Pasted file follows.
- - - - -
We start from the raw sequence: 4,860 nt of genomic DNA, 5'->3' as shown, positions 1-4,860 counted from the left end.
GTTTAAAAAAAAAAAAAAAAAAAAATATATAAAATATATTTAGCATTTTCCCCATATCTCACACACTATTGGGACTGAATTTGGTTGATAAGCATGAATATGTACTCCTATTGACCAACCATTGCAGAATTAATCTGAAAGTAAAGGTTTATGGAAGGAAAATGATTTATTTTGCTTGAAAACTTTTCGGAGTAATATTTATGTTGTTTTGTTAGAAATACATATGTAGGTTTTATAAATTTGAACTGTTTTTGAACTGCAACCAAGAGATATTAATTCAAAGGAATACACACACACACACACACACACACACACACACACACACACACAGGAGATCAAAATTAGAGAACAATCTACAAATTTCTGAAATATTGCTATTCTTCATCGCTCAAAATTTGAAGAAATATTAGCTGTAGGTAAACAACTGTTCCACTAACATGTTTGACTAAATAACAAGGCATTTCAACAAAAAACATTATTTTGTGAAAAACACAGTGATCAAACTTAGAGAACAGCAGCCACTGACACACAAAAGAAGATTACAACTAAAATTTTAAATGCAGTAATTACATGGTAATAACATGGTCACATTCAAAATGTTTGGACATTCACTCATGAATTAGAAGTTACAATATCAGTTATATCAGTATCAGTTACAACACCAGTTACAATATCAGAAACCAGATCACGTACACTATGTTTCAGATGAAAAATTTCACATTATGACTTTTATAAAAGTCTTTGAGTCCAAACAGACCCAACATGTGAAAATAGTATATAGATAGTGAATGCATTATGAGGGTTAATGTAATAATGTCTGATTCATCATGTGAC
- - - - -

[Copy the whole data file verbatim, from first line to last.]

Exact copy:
We start from the raw sequence: 4,860 nt of genomic DNA, 5'->3' as shown, positions 1-4,860 counted from the left end.
GTTTAAAAAAAAAAAAAAAAAAAAATATATAAAATATATTTAGCATTTTCCCCATATCTCACACACTATTGGGACTGAATTTGGTTGATAAGCATGAATATGTACTCCTATTGACCAACCATTGCAGAATTAATCTGAAAGTAAAGGTTTATGGAAGGAAAATGATTTATTTTGCTTGAAAACTTTTCGGAGTAATATTTATGTTGTTTTGTTAGAAATACATATGTAGGTTTTATAAATTTGAACTGTTTTTGAACTGCAACCAAGAGATATTAATTCAAAGGAATACACACACACACACACACACACACACACACACACACACACACAGGAGATCAAAATTAGAGAACAATCTACAAATTTCTGAAATATTGCTATTCTTCATCGCTCAAAATTTGAAGAAATATTAGCTGTAGGTAAACAACTGTTCCACTAACATGTTTGACTAAATAACAAGGCATTTCAACAAAAAACATTATTTTGTGAAAAACACAGTGATCAAACTTAGAGAACAGCAGCCACTGACACACAAAAGAAGATTACAACTAAAATTTTAAATGCAGTAATTACATGGTAATAACATGGTCACATTCAAAATGTTTGGACATTCACTCATGAATTAGAAGTTACAATATCAGTTATATCAGTATCAGTTACAACACCAGTTACAATATCAGAAACCAGATCACGTACACTATGTTTCAGATGAAAAATTTCACATTATGACTTTTATAAAAGTCTTTGAGTCCAAACAGACCCAACATGTGAAAATAGTATATAGATAGTGAATGCATTATGAGGGTTAATGTAATAATGTCTGATTCATCATGTGAC